Many federal workers and retirees who are enrolled in large health plans will get a jolt next week when the government announces the premium rate structure for 1988.
Although not all plans will increase premiums, insiders predict that some of the bigger, more popular health plans will be raising premiums 20 percent or more. That will take a bite out of paychecks of workers -- who are expecting a pay raise next year of between 2 and 3 percent -- and of retirees who are tentatively due a 3.7 percent cost of living raise.
Premiums this year went up an average of 14 percent. In 1986, premiums, on the average, dropped about 6 percent. There are more than 200 plans in the federal health program, which is the country's largest company health plan. It covers about 12 million active and retired government workers and family members, and helps pay medical and dental bills for more than half of the population of the Washington area.
Federal workers on the average pay about 39 percent of total health premiums. Postal workers, who bargain separately on wages and fringe benefits, pay about 25 percent of their average premiums.
Premiums now range from less than $300 a year in some plans to nearly $2,000 in more comprehensive programs. The government will have a health insurance open season later this year when employes and retirees will pick the coverage they want for 1988.
If the big premium increases predicted come to pass, hundreds of thousands may switch over.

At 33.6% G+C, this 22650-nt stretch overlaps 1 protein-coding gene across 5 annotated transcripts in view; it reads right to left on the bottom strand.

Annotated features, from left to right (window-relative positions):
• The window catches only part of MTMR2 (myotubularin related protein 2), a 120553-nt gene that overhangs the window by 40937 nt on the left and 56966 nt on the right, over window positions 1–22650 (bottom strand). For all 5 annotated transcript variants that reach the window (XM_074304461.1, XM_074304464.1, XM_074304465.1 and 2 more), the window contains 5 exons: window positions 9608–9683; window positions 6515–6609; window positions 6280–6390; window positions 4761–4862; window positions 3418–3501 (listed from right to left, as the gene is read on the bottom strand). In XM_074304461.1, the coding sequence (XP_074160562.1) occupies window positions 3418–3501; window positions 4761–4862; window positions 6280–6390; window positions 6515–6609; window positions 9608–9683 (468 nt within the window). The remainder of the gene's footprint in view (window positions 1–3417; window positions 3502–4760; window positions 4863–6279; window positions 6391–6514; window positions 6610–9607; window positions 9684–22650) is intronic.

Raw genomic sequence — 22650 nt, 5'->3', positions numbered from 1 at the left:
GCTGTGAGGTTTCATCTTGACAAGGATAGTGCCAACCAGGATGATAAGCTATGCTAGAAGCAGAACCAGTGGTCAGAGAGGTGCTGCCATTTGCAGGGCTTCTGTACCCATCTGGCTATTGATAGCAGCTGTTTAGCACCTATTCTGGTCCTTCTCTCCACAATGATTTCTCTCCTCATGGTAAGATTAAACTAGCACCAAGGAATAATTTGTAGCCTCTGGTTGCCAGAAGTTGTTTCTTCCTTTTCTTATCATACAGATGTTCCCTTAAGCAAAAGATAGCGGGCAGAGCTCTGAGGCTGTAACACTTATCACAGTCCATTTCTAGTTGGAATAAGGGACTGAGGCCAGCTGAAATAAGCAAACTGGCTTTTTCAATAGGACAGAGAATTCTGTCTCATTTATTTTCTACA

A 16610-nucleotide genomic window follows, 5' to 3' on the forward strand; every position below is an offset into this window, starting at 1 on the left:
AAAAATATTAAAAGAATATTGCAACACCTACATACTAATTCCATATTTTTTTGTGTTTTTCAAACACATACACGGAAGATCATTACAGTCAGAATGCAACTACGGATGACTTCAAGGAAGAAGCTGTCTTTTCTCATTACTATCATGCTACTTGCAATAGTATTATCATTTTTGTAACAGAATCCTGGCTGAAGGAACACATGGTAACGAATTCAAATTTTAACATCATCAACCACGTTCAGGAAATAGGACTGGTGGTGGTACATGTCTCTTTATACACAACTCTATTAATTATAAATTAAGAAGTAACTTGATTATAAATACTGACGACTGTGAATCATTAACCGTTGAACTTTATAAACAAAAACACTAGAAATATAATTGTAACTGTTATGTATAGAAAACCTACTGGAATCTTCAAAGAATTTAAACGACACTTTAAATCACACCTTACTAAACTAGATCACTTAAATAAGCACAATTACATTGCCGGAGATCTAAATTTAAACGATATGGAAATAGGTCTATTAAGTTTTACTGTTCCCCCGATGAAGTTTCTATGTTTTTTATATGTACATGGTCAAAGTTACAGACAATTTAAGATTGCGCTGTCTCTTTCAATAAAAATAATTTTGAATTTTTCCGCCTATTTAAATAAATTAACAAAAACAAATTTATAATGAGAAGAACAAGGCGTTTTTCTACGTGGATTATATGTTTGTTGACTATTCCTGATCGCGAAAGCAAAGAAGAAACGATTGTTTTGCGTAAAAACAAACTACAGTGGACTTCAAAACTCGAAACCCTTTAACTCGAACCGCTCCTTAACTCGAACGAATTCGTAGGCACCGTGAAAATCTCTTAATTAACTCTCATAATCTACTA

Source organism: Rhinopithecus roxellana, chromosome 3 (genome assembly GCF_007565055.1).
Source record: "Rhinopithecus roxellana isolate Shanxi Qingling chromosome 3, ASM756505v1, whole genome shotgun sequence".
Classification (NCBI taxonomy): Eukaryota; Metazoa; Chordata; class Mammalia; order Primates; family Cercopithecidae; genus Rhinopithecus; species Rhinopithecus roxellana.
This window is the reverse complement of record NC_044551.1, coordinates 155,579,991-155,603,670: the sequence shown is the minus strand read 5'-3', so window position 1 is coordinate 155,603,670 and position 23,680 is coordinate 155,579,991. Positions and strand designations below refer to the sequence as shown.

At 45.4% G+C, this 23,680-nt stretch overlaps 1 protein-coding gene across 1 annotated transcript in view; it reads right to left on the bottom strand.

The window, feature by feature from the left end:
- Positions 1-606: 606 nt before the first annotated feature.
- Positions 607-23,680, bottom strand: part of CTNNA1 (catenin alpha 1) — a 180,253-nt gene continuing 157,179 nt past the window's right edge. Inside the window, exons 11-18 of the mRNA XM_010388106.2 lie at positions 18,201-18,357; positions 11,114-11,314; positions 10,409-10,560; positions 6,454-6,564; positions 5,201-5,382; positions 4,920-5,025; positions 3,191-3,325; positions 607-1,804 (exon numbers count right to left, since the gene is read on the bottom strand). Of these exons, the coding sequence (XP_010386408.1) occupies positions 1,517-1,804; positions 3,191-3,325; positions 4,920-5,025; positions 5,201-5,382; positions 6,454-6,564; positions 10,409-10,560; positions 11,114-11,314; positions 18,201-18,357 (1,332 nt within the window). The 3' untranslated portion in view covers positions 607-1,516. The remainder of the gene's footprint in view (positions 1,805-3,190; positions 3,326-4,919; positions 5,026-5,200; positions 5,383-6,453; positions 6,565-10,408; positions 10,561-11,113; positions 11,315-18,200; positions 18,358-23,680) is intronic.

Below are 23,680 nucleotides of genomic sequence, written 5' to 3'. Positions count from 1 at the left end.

Federal employe unions are getting good results from stepped-up campaigns to win back pay for employes who lost money because they were discharged in error or their jobs were misclassified:
The American Federation of Government Employees says that Border Patrol employe Robert J. Marren will be getting about $25,000 in back pay as the result of a Merit Systems Protection Board ruling against the Immigration and Naturalization Service. Marren, who is also a regional vice president of the union's border patrol council, was fired then restored to his job. But the government refused to give him full back pay, and the union took the case to the board. The appeals agency threatened to stop salaries of key INS officials unless they give Marren his full back pay or satisfactorily explain why the money was withheld.
The National Federation of Federal Employees won $14,000 in back overtime pay for Walter Sabey, a government civilian test pilot in New Jersey. The government had contended that certain test pilots, at the Grade 12 and 13 levels, were exempt from overtime regulations. The U.S. Court of Claims upheld the overtime claim that will give some pilots as much as nine years of back overtime pay from 1975 to 1984.
The Federal Labor Relations Board has agreed that two Treasury Department units -- the Internal Revenue Service and U.S. Customs Service -- must negotiate with the National Treasury Employees Union on the issue of hand-delivery of paychecks. As part of a cost-cutting program, many agencies require employes to have paychecks sent directly to banks or credit unions. They argued that the paycheck distribution method isn't subject to labor-management negotiations. But a recent U.S. Court of Appeals decision said the issue is negotiable.